SEOUL • Trying to raise the world's lowest birth rate is among the missions of South Korea's Welfare Ministry - a challenge starkly illustrated when one of its own working mothers died at her office.
The 34-year-old woman was an elite employee who had passed the highest category of the highly competitive civil service entrance examinations.
A mother of three, she had returned from maternity leave only a week before her death last month, and immediately went back to working 12-hour days.
She returned to the office on the Saturday. The next day, she was there again at five in the morning to finish early and take care of her children later in the day, according to her colleagues. Instead, she suffered a heart attack and they never saw her alive again.
Her death has prompted soul- searching over the difficulties faced by overburdened and exhausted working mothers in a deeply workaholic and male-dominated society - which desperately needs to encourage more births.
South Korea's fertility rate - the number of babies a woman is expected to have during her lifetime - has been declining for years and now stands at 1.2, the lowest in the world in the latest World Bank tally. The global average is 2.4.
Experts call it a "birth strike".
The civil servant who died has not been named, but Ms Kim Yu Mi, a 37-year-old IT engineer with two young daughters, said she could "totally relate to her".
"It is exactly the reality for all working mums all across South Korea," she said.
She was one of the minority of South Koreans who took advantage of the legally available one year of parental leave, which is paid for by the government.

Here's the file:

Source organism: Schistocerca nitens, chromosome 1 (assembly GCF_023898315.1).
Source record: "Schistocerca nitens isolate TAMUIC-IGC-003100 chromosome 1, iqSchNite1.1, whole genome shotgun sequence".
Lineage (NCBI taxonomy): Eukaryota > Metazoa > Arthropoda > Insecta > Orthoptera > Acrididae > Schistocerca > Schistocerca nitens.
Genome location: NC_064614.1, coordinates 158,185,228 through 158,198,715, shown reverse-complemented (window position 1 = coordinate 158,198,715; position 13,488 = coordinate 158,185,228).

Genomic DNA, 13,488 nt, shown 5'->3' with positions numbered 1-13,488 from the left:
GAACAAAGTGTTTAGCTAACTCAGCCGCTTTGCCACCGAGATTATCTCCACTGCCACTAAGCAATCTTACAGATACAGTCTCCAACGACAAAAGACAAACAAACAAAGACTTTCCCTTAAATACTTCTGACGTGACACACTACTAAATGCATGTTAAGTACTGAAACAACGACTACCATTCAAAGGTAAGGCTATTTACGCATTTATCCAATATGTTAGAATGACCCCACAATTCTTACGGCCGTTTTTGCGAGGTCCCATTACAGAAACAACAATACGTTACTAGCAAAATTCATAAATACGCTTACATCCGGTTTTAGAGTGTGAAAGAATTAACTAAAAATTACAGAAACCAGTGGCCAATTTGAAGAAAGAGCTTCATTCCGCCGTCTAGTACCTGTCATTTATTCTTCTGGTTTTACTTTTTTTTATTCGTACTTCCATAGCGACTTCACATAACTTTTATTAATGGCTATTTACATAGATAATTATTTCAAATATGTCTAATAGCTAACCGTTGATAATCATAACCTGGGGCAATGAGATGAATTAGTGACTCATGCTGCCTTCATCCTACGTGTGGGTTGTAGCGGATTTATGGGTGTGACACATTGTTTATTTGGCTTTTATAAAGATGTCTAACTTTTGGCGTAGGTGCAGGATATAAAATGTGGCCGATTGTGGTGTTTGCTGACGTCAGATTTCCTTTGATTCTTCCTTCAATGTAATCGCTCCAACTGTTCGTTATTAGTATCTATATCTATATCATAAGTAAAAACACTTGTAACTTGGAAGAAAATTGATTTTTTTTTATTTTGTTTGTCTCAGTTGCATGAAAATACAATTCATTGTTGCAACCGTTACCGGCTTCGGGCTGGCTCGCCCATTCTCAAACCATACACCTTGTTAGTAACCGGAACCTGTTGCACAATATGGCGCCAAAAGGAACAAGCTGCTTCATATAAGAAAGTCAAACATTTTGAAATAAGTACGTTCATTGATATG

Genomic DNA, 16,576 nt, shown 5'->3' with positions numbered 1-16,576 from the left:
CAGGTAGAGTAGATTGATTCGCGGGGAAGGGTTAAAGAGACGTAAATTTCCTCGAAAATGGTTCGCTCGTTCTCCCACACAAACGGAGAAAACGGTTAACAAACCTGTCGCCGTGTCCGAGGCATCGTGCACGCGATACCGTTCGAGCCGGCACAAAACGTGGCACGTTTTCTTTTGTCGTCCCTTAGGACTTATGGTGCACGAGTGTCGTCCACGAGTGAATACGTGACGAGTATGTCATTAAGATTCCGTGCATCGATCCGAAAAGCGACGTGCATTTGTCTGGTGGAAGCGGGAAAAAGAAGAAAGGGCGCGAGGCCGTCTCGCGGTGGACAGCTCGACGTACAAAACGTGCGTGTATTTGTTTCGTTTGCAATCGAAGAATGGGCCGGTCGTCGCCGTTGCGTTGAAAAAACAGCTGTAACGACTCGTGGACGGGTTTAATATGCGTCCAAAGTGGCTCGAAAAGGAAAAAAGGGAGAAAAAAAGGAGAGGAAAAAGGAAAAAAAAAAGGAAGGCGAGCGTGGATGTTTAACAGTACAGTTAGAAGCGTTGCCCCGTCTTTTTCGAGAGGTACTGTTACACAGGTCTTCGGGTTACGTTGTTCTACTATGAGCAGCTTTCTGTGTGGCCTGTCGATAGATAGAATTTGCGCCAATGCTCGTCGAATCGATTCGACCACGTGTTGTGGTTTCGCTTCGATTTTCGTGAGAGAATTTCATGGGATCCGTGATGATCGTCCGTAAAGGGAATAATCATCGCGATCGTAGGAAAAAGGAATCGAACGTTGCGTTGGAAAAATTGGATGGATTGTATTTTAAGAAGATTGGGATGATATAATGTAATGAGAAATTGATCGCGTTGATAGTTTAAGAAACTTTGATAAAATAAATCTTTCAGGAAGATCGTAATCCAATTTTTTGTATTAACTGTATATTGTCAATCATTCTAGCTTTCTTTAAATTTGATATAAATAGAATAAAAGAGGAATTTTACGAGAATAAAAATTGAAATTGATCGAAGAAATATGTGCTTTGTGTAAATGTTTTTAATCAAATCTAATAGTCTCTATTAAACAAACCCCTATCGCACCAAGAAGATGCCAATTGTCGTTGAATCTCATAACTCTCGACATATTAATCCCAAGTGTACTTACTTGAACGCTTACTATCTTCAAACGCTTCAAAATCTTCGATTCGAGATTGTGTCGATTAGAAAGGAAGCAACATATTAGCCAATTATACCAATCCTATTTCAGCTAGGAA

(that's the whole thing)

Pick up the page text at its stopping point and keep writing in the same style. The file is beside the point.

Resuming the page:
Since 2006, the authorities have pumped over 100 trillion won (S$124 billion) into programmes to encourage people to marry young and have larger families. But they have failed to arrest the trend.
Ms Kim describes herself as "extremely lucky" for being allowed to go back to work. "At least my employer did not kick me out when I asked for maternity leave," she said. "In the past, female employees like me were simply told 'Go home and never come back'."
But when she returned to the office after her first maternity leave, she added, she often worked past 9pm, making reading a bedtime story impossible.
"Sitting with my child to play and eat dinner together was an unimaginable dream," she added.
According to official statistics, the average South Korean works 2,113 hours a year, the second-most among member nations of the Organisation for Economic Cooperation and Development, where the mean is 1,766. Mexico ranks No. 1. But local surveys indicate the reality is even worse, and, as in Japan, there are regular reports of "death by overwork".
At the same time, in double-income families, men spend only 40 minutes a day on house chores or childcare, compared with three hours for women.
The cut-throat corporate culture and a deep-rooted patriarchy that sees women as the sole family caregiver are pushing ever more women to shun marriage, said sociology professor Lee Na Young at Chung-Ang University in Seoul.
The vast majority of children are born in wedlock in South Korea, but the marriage rate has steadily declined to hit a record low of 5.9 per 1,000 people last year.
In the wake of the civil servant's death, the Welfare Ministry has banned working on Saturdays and moved to discourage weekday overtime.